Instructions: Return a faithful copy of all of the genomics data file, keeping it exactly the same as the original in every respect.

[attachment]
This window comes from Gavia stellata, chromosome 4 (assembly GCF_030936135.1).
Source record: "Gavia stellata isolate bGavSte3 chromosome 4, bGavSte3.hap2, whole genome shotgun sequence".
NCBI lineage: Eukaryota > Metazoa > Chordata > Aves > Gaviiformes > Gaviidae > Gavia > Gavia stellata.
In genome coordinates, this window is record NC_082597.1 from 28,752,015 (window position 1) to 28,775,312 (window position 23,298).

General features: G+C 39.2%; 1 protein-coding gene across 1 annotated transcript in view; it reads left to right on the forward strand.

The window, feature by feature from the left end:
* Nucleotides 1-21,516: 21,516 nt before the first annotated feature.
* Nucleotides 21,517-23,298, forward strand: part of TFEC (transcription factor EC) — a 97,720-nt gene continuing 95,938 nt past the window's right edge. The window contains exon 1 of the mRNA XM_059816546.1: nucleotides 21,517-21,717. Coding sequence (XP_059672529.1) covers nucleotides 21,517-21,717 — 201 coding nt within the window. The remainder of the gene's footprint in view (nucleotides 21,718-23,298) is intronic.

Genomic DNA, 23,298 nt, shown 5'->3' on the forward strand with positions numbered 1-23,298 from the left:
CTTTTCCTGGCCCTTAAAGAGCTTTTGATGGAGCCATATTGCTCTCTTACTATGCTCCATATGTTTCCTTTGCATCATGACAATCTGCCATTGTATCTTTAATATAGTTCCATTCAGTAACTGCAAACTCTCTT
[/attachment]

This window comes from Gavia stellata, chromosome 4 (assembly GCF_030936135.1).
Source record: "Gavia stellata isolate bGavSte3 chromosome 4, bGavSte3.hap2, whole genome shotgun sequence".
NCBI lineage: Eukaryota > Metazoa > Chordata > Aves > Gaviiformes > Gaviidae > Gavia > Gavia stellata.
In genome coordinates, this window is record NC_082597.1 from 28,752,015 (window position 1) to 28,775,312 (window position 23,298).

General features: G+C 39.2%; 1 protein-coding gene across 1 annotated transcript in view; it reads left to right on the forward strand.

The window, feature by feature from the left end:
* Nucleotides 1-21,516: 21,516 nt before the first annotated feature.
* Nucleotides 21,517-23,298, forward strand: part of TFEC (transcription factor EC) — a 97,720-nt gene continuing 95,938 nt past the window's right edge. The window contains exon 1 of the mRNA XM_059816546.1: nucleotides 21,517-21,717. Coding sequence (XP_059672529.1) covers nucleotides 21,517-21,717 — 201 coding nt within the window. The remainder of the gene's footprint in view (nucleotides 21,718-23,298) is intronic.

Genomic DNA, 23,298 nt, shown 5'->3' on the forward strand with positions numbered 1-23,298 from the left:
CTTTTCCTGGCCCTTAAAGAGCTTTTGATGGAGCCATATTGCTCTCTTACTATGCTCCATATGTTTCCTTTGCATCATGACAATCTGCCATTGTATCTTTAATATAGTTCCATTCAGTAACTGCAAACTCTCTT